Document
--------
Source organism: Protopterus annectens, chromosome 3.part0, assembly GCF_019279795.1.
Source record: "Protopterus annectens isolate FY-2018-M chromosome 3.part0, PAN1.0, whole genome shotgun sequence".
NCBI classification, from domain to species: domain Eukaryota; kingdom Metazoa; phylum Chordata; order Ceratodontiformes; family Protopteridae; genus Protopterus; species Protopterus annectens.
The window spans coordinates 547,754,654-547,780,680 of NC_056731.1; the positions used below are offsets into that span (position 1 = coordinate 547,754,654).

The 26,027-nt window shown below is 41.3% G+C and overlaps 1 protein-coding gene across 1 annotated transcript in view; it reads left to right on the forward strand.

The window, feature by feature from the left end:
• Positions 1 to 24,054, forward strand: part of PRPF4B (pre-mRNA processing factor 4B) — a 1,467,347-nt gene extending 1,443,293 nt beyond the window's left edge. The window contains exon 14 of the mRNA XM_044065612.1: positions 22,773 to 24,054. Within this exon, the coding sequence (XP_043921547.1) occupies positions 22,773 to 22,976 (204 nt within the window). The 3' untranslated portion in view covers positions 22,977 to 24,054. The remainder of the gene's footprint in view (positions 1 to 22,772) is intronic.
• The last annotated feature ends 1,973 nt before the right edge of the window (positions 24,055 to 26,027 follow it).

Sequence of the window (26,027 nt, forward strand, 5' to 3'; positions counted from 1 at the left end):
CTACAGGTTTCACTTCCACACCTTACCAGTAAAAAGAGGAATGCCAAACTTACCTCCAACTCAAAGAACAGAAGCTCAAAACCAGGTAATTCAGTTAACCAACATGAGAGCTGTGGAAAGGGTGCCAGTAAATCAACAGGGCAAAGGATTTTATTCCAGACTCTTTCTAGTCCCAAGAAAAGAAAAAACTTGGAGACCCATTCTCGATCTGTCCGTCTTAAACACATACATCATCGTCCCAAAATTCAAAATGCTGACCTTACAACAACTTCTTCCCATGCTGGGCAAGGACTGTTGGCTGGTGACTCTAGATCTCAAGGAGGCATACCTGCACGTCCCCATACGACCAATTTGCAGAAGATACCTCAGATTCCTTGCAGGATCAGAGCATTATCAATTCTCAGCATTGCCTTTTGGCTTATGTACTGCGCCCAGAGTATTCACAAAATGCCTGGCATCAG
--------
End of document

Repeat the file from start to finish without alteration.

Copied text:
Source organism: Protopterus annectens, chromosome 3.part0, assembly GCF_019279795.1.
Source record: "Protopterus annectens isolate FY-2018-M chromosome 3.part0, PAN1.0, whole genome shotgun sequence".
NCBI classification, from domain to species: domain Eukaryota; kingdom Metazoa; phylum Chordata; order Ceratodontiformes; family Protopteridae; genus Protopterus; species Protopterus annectens.
The window spans coordinates 547,754,654-547,780,680 of NC_056731.1; the positions used below are offsets into that span (position 1 = coordinate 547,754,654).

The 26,027-nt window shown below is 41.3% G+C and overlaps 1 protein-coding gene across 1 annotated transcript in view; it reads left to right on the forward strand.

The window, feature by feature from the left end:
• Positions 1 to 24,054, forward strand: part of PRPF4B (pre-mRNA processing factor 4B) — a 1,467,347-nt gene extending 1,443,293 nt beyond the window's left edge. The window contains exon 14 of the mRNA XM_044065612.1: positions 22,773 to 24,054. Within this exon, the coding sequence (XP_043921547.1) occupies positions 22,773 to 22,976 (204 nt within the window). The 3' untranslated portion in view covers positions 22,977 to 24,054. The remainder of the gene's footprint in view (positions 1 to 22,772) is intronic.
• The last annotated feature ends 1,973 nt before the right edge of the window (positions 24,055 to 26,027 follow it).

Sequence of the window (26,027 nt, forward strand, 5' to 3'; positions counted from 1 at the left end):
CTACAGGTTTCACTTCCACACCTTACCAGTAAAAAGAGGAATGCCAAACTTACCTCCAACTCAAAGAACAGAAGCTCAAAACCAGGTAATTCAGTTAACCAACATGAGAGCTGTGGAAAGGGTGCCAGTAAATCAACAGGGCAAAGGATTTTATTCCAGACTCTTTCTAGTCCCAAGAAAAGAAAAAACTTGGAGACCCATTCTCGATCTGTCCGTCTTAAACACATACATCATCGTCCCAAAATTCAAAATGCTGACCTTACAACAACTTCTTCCCATGCTGGGCAAGGACTGTTGGCTGGTGACTCTAGATCTCAAGGAGGCATACCTGCACGTCCCCATACGACCAATTTGCAGAAGATACCTCAGATTCCTTGCAGGATCAGAGCATTATCAATTCTCAGCATTGCCTTTTGGCTTATGTACTGCGCCCAGAGTATTCACAAAATGCCTGGCATCAG